My feet are sore, my thighs are stiff, so I must’ve done something right yesterday. I drove 90 miles to the southern end of Point Reyes National Seashore to hike 5.5 miles up the Coast Trail to a place called Wildcat Camp. Didn’t see any wildcats, though I did scare off some buzzards picking at a raccoon carcass.

I came expecting sand, but the trail only grazes the coast — about half the time you can’t even see the ocean though you can hear it, and feel the cool Pacific breezes. There are no ridiculous hills to climb, which is good; less good is that the trail is flat for about 13 yards, so there’s lots of up and down. For comparison: two weeks ago I hiked 12 miles with 2000 feet of climb wearing heavy mud boots and felt far less sore/stiff on that Monday compared to this one. That one was climb one big mean bastard of a hill and you’re done with it (with the second half all downhill). This one was one pretty hill after another all the way out and all the way back. Even among the amazing splendor of the northern California coastline, I was ready for this hike to be over about three miles earlier. Got home last night too tired to type, which is why I’m posting this morning.

Occurs to me now that adding five hours of driving to the mix might’ve had something to do with the fatigue factor.

I chose this hike to check out Alamere Falls, which is where a creek flows over the the cliffs next to the coastline. It’s rained almost every day this month, which means lots of mud on the downside but excellent waterfalls on the upside. I drove out to Stinson Beach headed out from the Palo Marin Trailhead. The trail starts out with a swampy wooded stretch but opens up pretty quickly. Before long I started seeing some of the first wildflowers of the season and once I got out in the sun for awhile I noticed something I hadn’t experienced since, oh, November: Warmth, you know, that whole sunshine-on-my-shoulders thing. When you come to the coast you pray for clear skies and mild breezes; half the time your prayers are answered with gusty winds and clammy fog.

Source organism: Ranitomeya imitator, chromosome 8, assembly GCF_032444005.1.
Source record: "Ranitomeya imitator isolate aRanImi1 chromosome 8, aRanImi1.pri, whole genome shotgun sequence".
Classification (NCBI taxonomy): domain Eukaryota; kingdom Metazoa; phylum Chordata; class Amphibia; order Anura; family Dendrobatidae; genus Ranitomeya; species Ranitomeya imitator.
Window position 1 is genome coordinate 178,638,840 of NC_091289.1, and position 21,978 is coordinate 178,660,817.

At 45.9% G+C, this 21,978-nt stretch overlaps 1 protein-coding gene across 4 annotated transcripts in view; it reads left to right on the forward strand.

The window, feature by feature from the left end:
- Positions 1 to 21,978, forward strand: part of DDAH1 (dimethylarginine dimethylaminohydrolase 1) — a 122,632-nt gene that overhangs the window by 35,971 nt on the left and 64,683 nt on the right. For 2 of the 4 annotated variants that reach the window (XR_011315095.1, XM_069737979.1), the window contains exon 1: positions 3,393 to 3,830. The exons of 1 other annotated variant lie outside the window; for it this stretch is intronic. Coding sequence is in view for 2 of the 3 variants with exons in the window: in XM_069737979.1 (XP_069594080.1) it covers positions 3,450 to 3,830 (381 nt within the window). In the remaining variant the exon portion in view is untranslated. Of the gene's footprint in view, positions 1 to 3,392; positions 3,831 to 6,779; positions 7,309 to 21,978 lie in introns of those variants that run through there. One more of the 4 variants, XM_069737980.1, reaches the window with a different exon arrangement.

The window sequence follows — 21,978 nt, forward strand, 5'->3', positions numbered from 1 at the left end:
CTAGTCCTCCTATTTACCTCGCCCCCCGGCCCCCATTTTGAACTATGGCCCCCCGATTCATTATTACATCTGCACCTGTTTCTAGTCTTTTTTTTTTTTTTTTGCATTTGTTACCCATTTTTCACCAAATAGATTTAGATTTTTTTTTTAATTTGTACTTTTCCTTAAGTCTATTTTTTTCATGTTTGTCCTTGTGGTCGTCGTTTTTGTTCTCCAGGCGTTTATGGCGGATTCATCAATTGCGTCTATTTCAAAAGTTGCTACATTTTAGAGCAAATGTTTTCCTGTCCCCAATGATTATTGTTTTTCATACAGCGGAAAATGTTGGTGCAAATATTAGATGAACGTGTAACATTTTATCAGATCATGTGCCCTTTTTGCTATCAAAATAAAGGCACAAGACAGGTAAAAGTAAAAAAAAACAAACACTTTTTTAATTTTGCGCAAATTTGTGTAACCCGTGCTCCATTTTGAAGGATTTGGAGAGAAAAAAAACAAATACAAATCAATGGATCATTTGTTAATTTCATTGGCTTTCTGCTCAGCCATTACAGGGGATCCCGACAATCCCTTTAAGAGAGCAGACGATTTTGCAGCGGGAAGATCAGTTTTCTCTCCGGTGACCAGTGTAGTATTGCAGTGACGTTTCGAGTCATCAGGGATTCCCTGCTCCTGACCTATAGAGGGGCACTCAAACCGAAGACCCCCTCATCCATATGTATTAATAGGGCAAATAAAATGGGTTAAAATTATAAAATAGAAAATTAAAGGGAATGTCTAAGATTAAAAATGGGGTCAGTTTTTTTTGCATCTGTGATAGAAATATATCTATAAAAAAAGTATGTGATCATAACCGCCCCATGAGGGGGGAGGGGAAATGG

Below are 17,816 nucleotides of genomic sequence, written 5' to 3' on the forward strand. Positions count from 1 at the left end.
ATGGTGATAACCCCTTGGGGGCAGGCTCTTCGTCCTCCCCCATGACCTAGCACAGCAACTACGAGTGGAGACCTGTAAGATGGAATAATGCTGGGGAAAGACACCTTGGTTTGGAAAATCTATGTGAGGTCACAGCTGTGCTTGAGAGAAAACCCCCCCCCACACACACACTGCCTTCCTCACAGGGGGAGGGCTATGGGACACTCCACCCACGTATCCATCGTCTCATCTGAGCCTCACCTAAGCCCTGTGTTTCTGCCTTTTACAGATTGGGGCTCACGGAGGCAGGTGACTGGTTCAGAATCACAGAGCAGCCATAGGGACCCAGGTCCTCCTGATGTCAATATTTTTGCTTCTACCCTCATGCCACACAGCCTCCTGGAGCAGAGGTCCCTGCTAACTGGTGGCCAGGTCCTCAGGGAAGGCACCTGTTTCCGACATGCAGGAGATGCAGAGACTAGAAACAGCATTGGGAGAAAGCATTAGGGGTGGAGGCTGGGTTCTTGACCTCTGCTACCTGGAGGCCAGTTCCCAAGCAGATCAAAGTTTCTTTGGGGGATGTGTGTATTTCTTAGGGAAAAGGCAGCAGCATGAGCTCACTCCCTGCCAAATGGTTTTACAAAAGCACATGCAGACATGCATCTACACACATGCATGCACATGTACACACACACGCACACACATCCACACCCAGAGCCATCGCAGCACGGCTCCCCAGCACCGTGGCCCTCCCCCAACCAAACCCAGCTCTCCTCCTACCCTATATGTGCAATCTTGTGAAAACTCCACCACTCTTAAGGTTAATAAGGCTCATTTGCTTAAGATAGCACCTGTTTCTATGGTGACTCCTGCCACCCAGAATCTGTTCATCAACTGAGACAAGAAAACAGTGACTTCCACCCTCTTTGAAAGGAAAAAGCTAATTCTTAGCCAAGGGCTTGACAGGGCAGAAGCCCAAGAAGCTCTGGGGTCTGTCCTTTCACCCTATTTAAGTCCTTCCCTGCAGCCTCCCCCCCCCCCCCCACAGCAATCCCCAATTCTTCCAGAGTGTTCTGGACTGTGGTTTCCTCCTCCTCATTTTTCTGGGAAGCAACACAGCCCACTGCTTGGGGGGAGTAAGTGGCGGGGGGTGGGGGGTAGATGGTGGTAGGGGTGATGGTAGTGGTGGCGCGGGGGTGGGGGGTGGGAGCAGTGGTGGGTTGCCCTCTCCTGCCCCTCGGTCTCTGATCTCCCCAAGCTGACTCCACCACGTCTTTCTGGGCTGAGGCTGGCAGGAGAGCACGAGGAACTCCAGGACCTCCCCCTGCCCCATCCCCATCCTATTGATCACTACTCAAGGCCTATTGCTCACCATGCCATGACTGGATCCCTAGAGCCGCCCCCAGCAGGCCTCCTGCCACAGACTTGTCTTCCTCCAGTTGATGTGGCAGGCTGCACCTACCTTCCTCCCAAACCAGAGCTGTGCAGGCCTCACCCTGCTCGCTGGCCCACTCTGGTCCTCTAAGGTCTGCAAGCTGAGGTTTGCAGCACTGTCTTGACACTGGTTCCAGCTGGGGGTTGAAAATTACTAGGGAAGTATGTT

Perfect weather means lots o’ pretty pictures. Let’s a take a look at ’em.

There’s a lot happening on this trail. Here’ s a rocky part about a mile from the trailhead.

Lots of ponds along the way.

One of the bigger ponds. (Yes, these bodies of water have names, I’m just to lazy to look ’em up.)

About four miles from the trailhead is a sign pointing to Alamere Falls. My guidebook didn’t say anything about an "Alamere Falls Trail" and this should’ve been a clue that this was not the best way to see the falls. I took off down the skinny little trail anyway, figuring the "dangerous conditions" was the usual overprotectiveness of parks people at work.

Here’s as close to the falls as I got. The creek tumbles over the cliffs just above the left-middle edge of this pic. I suppose it’s possible to pick your way through the boulders down to the beach from here, but I wasn’t interested in testing the theory. I asked another hiker lunching nearby if he’d been down to the beach and he assured me there’s no easy way down there.

So I headed back out to the main trail and turned toward Wildcat Camp. The trail splits a little over a mile from the camp to create a loop; I turned left because it was a tenth of a mile closer to the camp, according to the sign. At the turnoff a guy on horseback told me to keep an eye out for a bobcat in the neighborhood. The cat must’ve been napping (well, our cat always naps after breakfast). If so he missed some gorgeous views of the coast. The western half of the loop has one pretty nasty hill in it, but otherwise it’s one of the most amazing parts of the trail.

When you get to Wildcat Camp, you follow a ravine down to the ocean. I stopped for lunch and soaked up the scenery. Lots to be soaking in these parts.

Alamere Falls is about a mile back down the beach from here. It’s the tiny white vertical spit in the right center of this picture. I could’ve hiked down there from here, but I didn’t know when the tide would come back in. At high tide the ocean comes right up to the cliffs, so you can get stranded by high water if you haven’t consulted your tidal tables.

Back at the camp I practiced pitching my new tarp.

Snapped some wildflower shots along the way. Here’s a blooming thimbleberry.

The lupine’s starting to pop up all over.

The poppies are still pretty small but they’ll be bigger as the rainy season wanes. (I’m ready for this to happen yesterday.)

Saw a bunch of these lilies along the way.

Cirrus clouds flow over the range.

I can see why people like to do this hike as an overnighter: you really some time to rest up and appreciate the surroundings, especially after a long drive to get there. If you’re a fool for photography, figure on a couple extra hours on the trail. Take a lunch, picnic on the beach. Take a day off work and go on a Tuesday and you’ll probably have the whole coast to yourself. Nice thing to have, if only for a couple hours.